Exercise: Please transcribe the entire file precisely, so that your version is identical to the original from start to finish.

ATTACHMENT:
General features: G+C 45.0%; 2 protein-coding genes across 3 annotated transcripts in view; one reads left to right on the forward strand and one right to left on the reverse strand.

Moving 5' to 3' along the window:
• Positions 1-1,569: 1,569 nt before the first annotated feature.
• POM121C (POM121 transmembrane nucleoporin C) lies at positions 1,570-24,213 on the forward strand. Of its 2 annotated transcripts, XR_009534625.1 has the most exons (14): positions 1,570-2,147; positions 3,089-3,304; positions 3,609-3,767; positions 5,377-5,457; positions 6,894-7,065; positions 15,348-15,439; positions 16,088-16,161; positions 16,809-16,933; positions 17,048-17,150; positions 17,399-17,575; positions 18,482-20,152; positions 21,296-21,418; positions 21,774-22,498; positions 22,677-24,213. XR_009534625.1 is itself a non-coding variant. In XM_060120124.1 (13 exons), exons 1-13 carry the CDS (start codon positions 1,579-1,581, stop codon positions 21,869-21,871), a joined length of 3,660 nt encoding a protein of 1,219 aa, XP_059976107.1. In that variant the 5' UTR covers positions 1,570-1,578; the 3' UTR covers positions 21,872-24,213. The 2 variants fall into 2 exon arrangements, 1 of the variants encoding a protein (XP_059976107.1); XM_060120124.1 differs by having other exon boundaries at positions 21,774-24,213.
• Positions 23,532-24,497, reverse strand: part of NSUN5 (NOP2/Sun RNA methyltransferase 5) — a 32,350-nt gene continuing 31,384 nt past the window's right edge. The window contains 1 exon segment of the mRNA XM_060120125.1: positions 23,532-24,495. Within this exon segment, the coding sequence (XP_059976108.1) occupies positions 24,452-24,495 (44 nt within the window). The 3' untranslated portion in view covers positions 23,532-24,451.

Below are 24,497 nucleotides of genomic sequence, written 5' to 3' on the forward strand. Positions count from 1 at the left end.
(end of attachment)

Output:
General features: G+C 45.0%; 2 protein-coding genes across 3 annotated transcripts in view; one reads left to right on the forward strand and one right to left on the reverse strand.

Moving 5' to 3' along the window:
• Positions 1-1,569: 1,569 nt before the first annotated feature.
• POM121C (POM121 transmembrane nucleoporin C) lies at positions 1,570-24,213 on the forward strand. Of its 2 annotated transcripts, XR_009534625.1 has the most exons (14): positions 1,570-2,147; positions 3,089-3,304; positions 3,609-3,767; positions 5,377-5,457; positions 6,894-7,065; positions 15,348-15,439; positions 16,088-16,161; positions 16,809-16,933; positions 17,048-17,150; positions 17,399-17,575; positions 18,482-20,152; positions 21,296-21,418; positions 21,774-22,498; positions 22,677-24,213. XR_009534625.1 is itself a non-coding variant. In XM_060120124.1 (13 exons), exons 1-13 carry the CDS (start codon positions 1,579-1,581, stop codon positions 21,869-21,871), a joined length of 3,660 nt encoding a protein of 1,219 aa, XP_059976107.1. In that variant the 5' UTR covers positions 1,570-1,578; the 3' UTR covers positions 21,872-24,213. The 2 variants fall into 2 exon arrangements, 1 of the variants encoding a protein (XP_059976107.1); XM_060120124.1 differs by having other exon boundaries at positions 21,774-24,213.
• Positions 23,532-24,497, reverse strand: part of NSUN5 (NOP2/Sun RNA methyltransferase 5) — a 32,350-nt gene continuing 31,384 nt past the window's right edge. The window contains 1 exon segment of the mRNA XM_060120125.1: positions 23,532-24,495. Within this exon segment, the coding sequence (XP_059976108.1) occupies positions 24,452-24,495 (44 nt within the window). The 3' untranslated portion in view covers positions 23,532-24,451.

Below are 24,497 nucleotides of genomic sequence, written 5' to 3' on the forward strand. Positions count from 1 at the left end.